Lawlor home may be sold by court to pay legal bill

LIAM LAWLOR could be forced to sell his Lucan mansion to pay the legal bills arising from his failure to co-operate with the Planning Tribunal.

Inquiry lawyers yesterday sought a High Court order that a bill for over €430,000 partial payment of the total owed should be enforced against the former Fianna Fáil deputy by the sale of some of his property.

Mr Lawlor, who was issued with a summons, was unable to attend as he was appearing as a witness in Dublin Castle.

The case arises from a judgement against Mr Lawlor by the Taxing Master in December for €630,000.

The figure represents legal bills from a series of High Court proceedings between 2000 and 2002 which resulted in the jailing of the disgraced politician on three occasions for a total of six weeks.

The Tribunal has asked the High Court to order the payment of the money to be enforced by the sale of Mr Lawlor's property. If necessary, the Tribunal is asking the court to grant an order for possession of the lands. The Master of the High Court adjourned the hearing until October 7.

The issue is evidence of the Tribunal's desire to limit the exposure of taxpayers to the multi-million euro cost of the six-year inquiry. The Tribunal will begin hearings this autumn to adjudicate whether other parties who have submitted legal bills totalling over €21m should have their costs paid by the State. They include Ray Burke who wants his €10.5m legal costs paid by the Tribunal, despite obstructing its work in exposing his receipt of corrupt payments.

According to documents supplied by Mr Lawlor to the Tribunal, his sole property interest in Ireland is his family home called Somerton at Tandy's Lane, Lucan, Co Dublin.

Estate agents estimate that the secluded Georgian mansion, set on over five acres of land could fetch over €4m if sold.

Mr Lawlor's is facing considerable financial pressure. The 58-year-old consultant, who currently has no legal representation, has also had a €265,000 charge registered on Somerton by his former solicitor, Dermot Coyne and one of €154,000 from property developer, Seamus Ross of Menolly Homes.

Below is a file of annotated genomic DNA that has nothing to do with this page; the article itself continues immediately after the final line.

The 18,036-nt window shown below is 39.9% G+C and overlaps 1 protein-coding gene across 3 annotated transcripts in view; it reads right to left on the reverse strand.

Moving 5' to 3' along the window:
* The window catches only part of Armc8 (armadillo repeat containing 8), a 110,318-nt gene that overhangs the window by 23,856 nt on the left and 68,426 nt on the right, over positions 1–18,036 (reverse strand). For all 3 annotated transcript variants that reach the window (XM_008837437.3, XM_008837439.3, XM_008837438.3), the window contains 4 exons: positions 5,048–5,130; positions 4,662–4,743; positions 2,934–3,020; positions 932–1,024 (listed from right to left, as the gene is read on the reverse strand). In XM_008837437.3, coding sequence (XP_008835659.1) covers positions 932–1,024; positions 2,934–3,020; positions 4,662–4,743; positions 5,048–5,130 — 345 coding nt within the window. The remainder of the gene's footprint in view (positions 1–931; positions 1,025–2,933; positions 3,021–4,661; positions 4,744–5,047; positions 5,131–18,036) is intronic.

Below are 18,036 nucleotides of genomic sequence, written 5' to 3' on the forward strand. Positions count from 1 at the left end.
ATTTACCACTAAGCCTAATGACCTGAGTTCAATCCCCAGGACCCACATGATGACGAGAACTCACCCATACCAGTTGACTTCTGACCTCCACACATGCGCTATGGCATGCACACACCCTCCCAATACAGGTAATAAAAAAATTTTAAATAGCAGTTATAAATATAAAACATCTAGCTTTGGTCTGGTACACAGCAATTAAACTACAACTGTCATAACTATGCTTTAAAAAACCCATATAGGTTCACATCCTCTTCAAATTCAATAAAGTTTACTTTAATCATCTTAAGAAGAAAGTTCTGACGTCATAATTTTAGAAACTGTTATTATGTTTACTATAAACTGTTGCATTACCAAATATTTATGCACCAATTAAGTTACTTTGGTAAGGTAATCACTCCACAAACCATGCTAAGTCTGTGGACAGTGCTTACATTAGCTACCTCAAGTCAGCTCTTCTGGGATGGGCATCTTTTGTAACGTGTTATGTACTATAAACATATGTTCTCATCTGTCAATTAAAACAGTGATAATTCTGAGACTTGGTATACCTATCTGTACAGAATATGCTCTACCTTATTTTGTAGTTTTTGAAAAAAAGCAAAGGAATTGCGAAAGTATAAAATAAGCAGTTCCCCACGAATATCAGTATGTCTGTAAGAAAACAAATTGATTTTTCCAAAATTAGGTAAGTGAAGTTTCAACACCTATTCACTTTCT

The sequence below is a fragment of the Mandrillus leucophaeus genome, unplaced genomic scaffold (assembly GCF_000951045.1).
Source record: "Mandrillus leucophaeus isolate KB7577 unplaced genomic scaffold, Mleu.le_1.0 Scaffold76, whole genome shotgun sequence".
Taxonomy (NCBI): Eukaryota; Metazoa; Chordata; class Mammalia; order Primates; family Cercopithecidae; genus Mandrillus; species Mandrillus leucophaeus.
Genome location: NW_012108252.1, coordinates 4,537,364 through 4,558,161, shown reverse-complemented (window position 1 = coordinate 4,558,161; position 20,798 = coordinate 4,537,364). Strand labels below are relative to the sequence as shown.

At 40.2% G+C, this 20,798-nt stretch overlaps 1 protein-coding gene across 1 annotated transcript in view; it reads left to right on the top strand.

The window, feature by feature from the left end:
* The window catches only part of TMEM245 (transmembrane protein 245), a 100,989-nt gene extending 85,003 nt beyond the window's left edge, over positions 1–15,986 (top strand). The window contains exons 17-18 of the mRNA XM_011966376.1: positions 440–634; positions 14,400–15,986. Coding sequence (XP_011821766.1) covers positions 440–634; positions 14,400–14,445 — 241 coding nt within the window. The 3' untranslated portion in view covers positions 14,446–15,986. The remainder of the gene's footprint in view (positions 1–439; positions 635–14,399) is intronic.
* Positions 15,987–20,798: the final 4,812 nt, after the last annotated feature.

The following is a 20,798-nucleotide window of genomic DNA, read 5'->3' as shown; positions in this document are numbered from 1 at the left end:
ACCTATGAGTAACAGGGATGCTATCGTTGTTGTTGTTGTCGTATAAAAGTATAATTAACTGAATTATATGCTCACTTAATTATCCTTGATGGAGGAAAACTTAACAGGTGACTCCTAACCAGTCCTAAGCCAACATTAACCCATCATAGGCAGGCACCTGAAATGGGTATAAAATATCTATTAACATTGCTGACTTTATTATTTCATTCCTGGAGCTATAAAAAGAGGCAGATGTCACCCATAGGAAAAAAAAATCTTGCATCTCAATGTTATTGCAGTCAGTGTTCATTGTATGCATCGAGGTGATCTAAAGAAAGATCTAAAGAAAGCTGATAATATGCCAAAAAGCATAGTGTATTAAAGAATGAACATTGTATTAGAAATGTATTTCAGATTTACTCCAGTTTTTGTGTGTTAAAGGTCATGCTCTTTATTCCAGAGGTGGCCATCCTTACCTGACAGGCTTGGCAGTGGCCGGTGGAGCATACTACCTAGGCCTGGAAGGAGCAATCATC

Mr Lawlor told the Tribunal last week that he didn't have £10,000 to pay a London solicitor to provide documentation to the inquiry. However, the Tribunal chairman, Judge Alan Mahon said he had ample funds to meet this bill after hearing evidence that Lawlor withdrew over €330,000 from a Gibraltar account last year.

He also receives a Dáil pension as well as obtaining a once-off Dáil severance payment of €116,000 last month. The Tribunal has estimated that his annual expenditure is €200,000, while it has established that he also has around STG£50,000 in another offshore account.

Yesterday, the Tribunal heard that solicitor John Caldwell is claiming that Mr Lawlor blackmailed him into paying IR£685,000 to the former TD for his alleged share in the profits of property deals in Dublin.

The inquiry has established that the payments were disguised as loans, a formula which, Mr Lawlor claims, he used because of a dispute with Mr Caldwell.

Mr Lawlor resumes his evidence for a ninth day in Dublin Castle on Tuesday.

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